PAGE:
Rhian on ‘AlDub’ breakup: Anything that isn’t the truth is difficult to uphold
The “AlDub” phenomenon is officially over since Maine “Yaya Dub” Mendoza and Arjo Atayde are already open about their budding romance.
It’s a brave move for Maine to break free from the tandem that catapulted her to fame. But at the same time, it’s heartbreaking for “AlDub Nation,” fans who have rabidly supported her and Alden since day one.
Where will they go from here? At the height of the AlDub frenzy, all other love teams were subdued. I wonder how fans of “KathNiel,” “LizQuen” and “JaDine” would react if one of their idols would bolt out of the love team they staunchly support.
“It’s Showtime” must be happy about the demise of the AlDub tandem in their rival show, “Eat Bulaga,” because at the height of the love team, they were clobbered in the ratings.
The comment of my gay friend cracked me up: “If Maine wasn’t born rich, she would have milked the AlDub fever for all it’s worth. But de buena familia naman s’ya, so she can afford to make deadma na and follow her heart.”
It reminds me of the Nora Aunor-Tirso Cruz III and Vilma Santos-Edgar Mortiz pairings that flourished yet faltered. Love schemes disguised as love teams.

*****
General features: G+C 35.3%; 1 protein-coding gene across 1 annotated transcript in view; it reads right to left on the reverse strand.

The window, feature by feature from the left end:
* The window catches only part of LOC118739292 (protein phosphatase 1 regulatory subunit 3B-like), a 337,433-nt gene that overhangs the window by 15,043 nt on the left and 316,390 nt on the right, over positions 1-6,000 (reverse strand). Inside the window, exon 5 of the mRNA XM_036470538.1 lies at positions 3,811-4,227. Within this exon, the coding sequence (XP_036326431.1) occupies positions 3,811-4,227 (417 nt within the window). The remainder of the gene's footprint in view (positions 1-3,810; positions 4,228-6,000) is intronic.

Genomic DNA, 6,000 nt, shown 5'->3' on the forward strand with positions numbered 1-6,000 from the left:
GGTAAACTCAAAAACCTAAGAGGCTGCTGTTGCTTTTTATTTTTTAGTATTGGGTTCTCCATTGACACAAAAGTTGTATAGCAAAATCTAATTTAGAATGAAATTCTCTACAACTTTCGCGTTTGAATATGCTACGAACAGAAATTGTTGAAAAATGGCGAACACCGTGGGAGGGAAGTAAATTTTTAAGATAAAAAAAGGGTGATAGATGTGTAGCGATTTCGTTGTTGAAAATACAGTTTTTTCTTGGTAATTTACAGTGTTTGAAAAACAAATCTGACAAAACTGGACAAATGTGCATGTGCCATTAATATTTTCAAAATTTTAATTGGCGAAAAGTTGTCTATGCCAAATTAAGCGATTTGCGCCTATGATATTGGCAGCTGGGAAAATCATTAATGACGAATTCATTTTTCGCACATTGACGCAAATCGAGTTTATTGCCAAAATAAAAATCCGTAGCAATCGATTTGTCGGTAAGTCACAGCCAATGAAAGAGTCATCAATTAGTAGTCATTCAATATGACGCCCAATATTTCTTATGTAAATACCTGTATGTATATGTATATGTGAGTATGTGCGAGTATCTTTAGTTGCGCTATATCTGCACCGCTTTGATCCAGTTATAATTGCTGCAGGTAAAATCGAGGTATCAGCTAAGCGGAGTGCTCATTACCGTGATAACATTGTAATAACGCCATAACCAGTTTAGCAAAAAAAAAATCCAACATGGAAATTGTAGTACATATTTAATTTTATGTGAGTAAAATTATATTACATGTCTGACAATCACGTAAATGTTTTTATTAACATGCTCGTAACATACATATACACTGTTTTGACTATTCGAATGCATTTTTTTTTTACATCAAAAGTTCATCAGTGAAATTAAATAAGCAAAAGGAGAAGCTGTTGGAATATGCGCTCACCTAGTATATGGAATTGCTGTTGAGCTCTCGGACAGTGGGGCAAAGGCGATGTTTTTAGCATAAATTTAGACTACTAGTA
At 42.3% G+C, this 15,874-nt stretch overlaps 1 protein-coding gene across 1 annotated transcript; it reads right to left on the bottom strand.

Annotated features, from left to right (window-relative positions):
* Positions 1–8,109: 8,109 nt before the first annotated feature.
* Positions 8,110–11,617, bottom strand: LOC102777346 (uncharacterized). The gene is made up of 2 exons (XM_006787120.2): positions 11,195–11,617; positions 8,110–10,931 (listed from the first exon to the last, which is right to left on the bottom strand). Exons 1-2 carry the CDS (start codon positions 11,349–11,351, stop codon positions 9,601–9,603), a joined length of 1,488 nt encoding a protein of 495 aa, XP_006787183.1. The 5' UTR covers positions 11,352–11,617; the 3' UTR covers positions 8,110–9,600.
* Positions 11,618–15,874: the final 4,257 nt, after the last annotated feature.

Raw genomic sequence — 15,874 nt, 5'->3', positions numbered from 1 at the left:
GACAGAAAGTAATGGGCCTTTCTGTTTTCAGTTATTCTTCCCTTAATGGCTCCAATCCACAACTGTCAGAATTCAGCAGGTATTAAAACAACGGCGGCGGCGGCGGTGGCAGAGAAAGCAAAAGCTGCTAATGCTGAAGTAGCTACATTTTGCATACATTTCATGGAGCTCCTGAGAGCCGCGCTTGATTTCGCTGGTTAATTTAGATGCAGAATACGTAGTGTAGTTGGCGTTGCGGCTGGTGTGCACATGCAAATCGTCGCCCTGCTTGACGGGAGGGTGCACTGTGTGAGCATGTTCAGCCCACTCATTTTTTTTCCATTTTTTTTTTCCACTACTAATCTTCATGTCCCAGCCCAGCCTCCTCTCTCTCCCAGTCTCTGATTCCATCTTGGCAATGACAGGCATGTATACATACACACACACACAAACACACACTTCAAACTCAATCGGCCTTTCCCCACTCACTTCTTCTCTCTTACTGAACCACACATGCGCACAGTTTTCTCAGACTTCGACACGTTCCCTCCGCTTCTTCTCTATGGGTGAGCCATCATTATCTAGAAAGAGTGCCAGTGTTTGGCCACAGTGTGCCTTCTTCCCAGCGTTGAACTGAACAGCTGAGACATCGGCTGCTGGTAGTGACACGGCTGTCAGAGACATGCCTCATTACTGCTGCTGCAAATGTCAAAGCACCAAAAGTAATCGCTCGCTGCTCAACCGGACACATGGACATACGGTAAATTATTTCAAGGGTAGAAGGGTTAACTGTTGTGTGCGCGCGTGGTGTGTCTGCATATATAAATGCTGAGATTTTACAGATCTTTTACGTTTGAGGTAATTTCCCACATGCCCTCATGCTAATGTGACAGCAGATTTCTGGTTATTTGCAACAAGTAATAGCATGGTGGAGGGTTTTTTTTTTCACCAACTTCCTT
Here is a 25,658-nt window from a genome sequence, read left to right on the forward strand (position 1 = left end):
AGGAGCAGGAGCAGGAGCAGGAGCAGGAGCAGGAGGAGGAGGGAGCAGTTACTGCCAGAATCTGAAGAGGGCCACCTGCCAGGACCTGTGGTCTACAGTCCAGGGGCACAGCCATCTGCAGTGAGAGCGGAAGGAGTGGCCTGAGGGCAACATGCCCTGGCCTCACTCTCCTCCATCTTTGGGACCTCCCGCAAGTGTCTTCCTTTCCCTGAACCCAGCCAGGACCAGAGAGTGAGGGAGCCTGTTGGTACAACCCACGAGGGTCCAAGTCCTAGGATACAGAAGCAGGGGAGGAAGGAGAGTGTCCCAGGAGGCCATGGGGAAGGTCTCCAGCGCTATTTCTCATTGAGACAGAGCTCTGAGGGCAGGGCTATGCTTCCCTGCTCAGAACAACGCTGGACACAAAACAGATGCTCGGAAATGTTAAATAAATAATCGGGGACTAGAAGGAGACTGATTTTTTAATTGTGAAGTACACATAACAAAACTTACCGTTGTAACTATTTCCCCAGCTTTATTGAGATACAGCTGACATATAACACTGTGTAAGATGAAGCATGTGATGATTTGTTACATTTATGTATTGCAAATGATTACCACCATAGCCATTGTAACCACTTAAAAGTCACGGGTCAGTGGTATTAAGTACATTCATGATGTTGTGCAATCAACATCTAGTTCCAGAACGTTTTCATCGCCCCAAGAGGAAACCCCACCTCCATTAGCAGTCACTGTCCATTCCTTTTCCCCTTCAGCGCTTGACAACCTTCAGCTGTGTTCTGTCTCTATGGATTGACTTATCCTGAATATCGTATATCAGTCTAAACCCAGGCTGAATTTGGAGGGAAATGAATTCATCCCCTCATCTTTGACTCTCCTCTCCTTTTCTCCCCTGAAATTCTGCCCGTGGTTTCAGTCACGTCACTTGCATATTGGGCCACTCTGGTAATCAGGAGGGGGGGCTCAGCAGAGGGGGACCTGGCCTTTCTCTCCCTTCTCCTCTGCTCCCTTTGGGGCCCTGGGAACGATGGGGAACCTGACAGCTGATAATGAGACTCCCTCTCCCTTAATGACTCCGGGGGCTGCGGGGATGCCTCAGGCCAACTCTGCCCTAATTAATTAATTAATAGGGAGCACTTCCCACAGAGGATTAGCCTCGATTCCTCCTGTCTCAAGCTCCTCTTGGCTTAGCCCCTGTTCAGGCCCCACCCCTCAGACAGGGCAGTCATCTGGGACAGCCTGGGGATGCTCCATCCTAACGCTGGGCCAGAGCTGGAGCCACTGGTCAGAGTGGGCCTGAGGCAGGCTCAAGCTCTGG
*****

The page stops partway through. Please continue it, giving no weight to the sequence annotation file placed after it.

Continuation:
Since Maine is an “accidental” superstar, she does not exactly feel beholden to her fans. She just posted her wacky videos on YouTube out of boredom and—voila!—she became a sensation. If it was her intention to join show biz in the first place, she could have joined a reality show. Lady Luck just happened to be on her side.
Maine could have earned more if she chose to play along with the AlDub tandem, but she’s not the type to do so. That should serve as a reminder to other celebs who turn into robots just to please their fans.
Rhian Ramos’ take
I asked one of my fave interviewees, Rhian Ramos, about her sentiments on the AlDub breakup. She said: “I love my fans and want to make them happy, but anything that is not the truth is very difficult to uphold. It will only be a matter of time before it comes out. ‘Hate’ is too much of an extreme word, but André Gide once said, ‘It’s better to be hated for what you are than to be loved for what you are not.’”
Make way for the next generation of Filipino opera singers of Viva Voce Voice Lab, composed of Anna Migallos, Roby Malubay and Zuriel Valbuena. They’re dedicated voice teachers whose goals are to cultivate a new appreciation for opera and teach “healthy” classical singing.
With these singers, the future of Philippine opera looks bright, indeed.
Subscribe to INQUIRER PLUS to get access to The Philippine Daily Inquirer & other 70+ titles, share up to 5 gadgets, listen to the news, download as early as 4am & share articles on social media. Call 896 6000.